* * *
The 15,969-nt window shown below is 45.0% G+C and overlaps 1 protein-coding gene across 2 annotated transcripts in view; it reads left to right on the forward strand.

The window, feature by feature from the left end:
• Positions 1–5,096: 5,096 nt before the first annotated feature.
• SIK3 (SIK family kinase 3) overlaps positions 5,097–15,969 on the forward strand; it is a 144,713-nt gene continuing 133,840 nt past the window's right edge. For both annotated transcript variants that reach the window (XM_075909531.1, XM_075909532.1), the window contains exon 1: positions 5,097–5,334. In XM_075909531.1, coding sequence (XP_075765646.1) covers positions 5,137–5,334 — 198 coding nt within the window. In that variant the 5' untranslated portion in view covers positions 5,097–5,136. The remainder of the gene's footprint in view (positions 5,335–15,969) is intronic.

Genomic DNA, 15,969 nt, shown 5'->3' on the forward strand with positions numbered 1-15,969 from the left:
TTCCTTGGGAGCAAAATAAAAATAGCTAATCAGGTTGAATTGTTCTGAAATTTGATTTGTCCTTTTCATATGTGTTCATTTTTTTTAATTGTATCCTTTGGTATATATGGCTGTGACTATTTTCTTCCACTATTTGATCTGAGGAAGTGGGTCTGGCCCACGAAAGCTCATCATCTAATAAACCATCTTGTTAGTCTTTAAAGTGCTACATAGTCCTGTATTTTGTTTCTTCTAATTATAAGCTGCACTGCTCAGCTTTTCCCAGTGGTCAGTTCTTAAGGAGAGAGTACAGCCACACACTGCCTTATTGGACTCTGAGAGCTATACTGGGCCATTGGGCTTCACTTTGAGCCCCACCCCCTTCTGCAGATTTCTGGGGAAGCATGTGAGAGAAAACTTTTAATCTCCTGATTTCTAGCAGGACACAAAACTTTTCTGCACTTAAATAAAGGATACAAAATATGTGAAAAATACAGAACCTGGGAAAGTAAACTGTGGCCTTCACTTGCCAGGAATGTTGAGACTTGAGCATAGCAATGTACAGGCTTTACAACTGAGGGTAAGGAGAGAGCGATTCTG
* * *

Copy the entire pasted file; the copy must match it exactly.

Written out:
The 15,969-nt window shown below is 45.0% G+C and overlaps 1 protein-coding gene across 2 annotated transcripts in view; it reads left to right on the forward strand.

The window, feature by feature from the left end:
• Positions 1–5,096: 5,096 nt before the first annotated feature.
• SIK3 (SIK family kinase 3) overlaps positions 5,097–15,969 on the forward strand; it is a 144,713-nt gene continuing 133,840 nt past the window's right edge. For both annotated transcript variants that reach the window (XM_075909531.1, XM_075909532.1), the window contains exon 1: positions 5,097–5,334. In XM_075909531.1, coding sequence (XP_075765646.1) covers positions 5,137–5,334 — 198 coding nt within the window. In that variant the 5' untranslated portion in view covers positions 5,097–5,136. The remainder of the gene's footprint in view (positions 5,335–15,969) is intronic.

Genomic DNA, 15,969 nt, shown 5'->3' on the forward strand with positions numbered 1-15,969 from the left:
TTCCTTGGGAGCAAAATAAAAATAGCTAATCAGGTTGAATTGTTCTGAAATTTGATTTGTCCTTTTCATATGTGTTCATTTTTTTTAATTGTATCCTTTGGTATATATGGCTGTGACTATTTTCTTCCACTATTTGATCTGAGGAAGTGGGTCTGGCCCACGAAAGCTCATCATCTAATAAACCATCTTGTTAGTCTTTAAAGTGCTACATAGTCCTGTATTTTGTTTCTTCTAATTATAAGCTGCACTGCTCAGCTTTTCCCAGTGGTCAGTTCTTAAGGAGAGAGTACAGCCACACACTGCCTTATTGGACTCTGAGAGCTATACTGGGCCATTGGGCTTCACTTTGAGCCCCACCCCCTTCTGCAGATTTCTGGGGAAGCATGTGAGAGAAAACTTTTAATCTCCTGATTTCTAGCAGGACACAAAACTTTTCTGCACTTAAATAAAGGATACAAAATATGTGAAAAATACAGAACCTGGGAAAGTAAACTGTGGCCTTCACTTGCCAGGAATGTTGAGACTTGAGCATAGCAATGTACAGGCTTTACAACTGAGGGTAAGGAGAGAGCGATTCTG